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Reality Check

RC-11: Does Manitoba Enable Community Driven Lands Plans?

Date Posted: June 4, 2011

In Canada Aboriginal Peoples have 'pioneered' traditional lands planning methods over the last 40 years, based on the need to collect, and show a community's range of land uses by resource, over time, and locations. Many First Nations, Metis, Dene and Inuit communities have been involved in refining the methods, and kinds of data and maps used to present their own lands uses and practices. Today's geographical information systems and computer mapping tools create dramatic improvements in quality, time use and ability to show resource use.

Most recently these methods are showcased in Terry Tobias' book Living Proof. The Union of B.C. Chiefs sponsored the work, and publication of Living Proof. The book is based on up to 400 interviews with practitioners across North America who shared their knowledge, methods and successes with Tobias.

National environmental organizations, like WWF Canada and CPAWS, consistently support First Nation lands planning in advance of industrial activities and as a basis for establishment of new parks and protected areas.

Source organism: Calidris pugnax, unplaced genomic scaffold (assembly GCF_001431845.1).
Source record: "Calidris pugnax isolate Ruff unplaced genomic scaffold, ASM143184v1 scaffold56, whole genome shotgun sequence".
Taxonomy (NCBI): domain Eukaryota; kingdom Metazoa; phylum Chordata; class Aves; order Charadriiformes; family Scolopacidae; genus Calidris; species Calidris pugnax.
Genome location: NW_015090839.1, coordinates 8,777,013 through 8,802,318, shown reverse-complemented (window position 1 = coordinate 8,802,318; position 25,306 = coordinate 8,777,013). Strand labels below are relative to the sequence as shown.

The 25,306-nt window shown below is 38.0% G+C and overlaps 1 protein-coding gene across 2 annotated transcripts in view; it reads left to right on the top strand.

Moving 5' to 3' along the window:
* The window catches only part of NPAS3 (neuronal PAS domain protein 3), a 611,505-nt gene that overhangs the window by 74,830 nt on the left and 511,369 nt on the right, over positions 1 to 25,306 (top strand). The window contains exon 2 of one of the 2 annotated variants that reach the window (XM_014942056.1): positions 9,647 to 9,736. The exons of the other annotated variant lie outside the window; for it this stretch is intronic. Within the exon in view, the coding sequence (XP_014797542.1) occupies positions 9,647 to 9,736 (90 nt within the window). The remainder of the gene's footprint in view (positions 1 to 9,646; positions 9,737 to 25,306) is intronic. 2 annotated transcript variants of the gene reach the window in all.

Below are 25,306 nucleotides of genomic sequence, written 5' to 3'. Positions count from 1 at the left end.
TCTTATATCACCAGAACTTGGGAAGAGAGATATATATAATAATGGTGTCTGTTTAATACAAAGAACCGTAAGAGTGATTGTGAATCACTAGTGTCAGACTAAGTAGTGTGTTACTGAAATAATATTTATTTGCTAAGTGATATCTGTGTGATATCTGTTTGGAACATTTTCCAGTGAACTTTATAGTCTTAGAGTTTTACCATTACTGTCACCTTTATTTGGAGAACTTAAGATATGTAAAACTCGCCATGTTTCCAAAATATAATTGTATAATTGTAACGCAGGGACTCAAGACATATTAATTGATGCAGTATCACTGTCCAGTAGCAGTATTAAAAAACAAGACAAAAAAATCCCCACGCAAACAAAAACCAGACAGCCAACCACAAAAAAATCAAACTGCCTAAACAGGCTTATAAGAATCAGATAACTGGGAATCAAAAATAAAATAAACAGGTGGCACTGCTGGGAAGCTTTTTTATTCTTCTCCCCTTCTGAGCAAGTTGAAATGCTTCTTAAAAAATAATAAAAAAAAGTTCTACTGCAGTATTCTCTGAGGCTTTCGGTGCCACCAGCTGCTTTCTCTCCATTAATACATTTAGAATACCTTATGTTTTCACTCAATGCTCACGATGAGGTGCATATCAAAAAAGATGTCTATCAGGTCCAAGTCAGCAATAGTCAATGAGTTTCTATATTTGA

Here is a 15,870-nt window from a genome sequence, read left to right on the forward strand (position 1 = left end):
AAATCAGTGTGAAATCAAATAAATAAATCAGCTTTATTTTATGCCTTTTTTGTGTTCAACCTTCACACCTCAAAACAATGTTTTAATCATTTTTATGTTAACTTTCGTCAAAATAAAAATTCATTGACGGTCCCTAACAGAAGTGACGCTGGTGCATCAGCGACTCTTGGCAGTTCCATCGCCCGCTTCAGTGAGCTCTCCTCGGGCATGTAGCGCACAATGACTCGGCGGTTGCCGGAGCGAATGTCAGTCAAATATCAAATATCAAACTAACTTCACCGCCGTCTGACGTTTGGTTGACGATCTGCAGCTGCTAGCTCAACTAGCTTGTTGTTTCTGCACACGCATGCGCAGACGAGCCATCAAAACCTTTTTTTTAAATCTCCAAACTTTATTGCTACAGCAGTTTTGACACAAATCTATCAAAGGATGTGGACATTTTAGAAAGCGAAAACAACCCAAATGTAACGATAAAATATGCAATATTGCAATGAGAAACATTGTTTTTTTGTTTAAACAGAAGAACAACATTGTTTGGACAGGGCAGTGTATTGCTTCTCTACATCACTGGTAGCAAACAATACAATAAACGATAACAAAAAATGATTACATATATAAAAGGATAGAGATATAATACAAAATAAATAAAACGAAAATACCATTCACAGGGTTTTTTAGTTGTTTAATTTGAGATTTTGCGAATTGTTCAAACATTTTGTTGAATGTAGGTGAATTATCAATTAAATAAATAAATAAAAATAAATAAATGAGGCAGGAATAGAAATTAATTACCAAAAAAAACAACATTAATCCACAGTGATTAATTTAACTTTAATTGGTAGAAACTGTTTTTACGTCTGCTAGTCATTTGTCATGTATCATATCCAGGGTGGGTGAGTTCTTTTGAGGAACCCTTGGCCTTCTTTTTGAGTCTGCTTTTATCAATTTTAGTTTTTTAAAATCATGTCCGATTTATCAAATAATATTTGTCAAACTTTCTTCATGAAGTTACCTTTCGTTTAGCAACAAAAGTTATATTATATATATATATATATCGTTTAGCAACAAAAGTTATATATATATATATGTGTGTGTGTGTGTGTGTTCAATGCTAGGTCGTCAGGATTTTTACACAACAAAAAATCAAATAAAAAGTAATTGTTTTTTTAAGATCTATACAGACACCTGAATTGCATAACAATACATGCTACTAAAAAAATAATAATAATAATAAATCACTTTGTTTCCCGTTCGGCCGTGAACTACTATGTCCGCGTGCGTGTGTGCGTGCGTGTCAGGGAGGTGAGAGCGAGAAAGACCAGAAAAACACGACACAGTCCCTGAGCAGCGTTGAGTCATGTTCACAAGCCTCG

Here in Manitoba our government started a process in 2002 intended to support east side Manitoba First Nations in this huge boreal forest region to create their lands plans. There is an MOU and an Accord from 2007 between the communities and the Manitoba government in support of community driven lands plans for each community's traditional area.

To date only one lands plan has been posted for public review. The review process closed March 23, 2011, but the outcome of review is not yet. Other lands plans from communities involved in the World Heritage Site nomination, are forthcoming.

Small grants in the range of $ 30,000 have been made available to east side communities involved in work for their lands plans.

First Nation communities elsewhere in Manitoba are not eligible for these grants - and no planning program is in place.

Manitoba needs to review its approach to the east side community lands plans program, research the many examples in Canada of successful First Nation lands planning initiatives, and evaluate what has occurred between 2002 and 2011.

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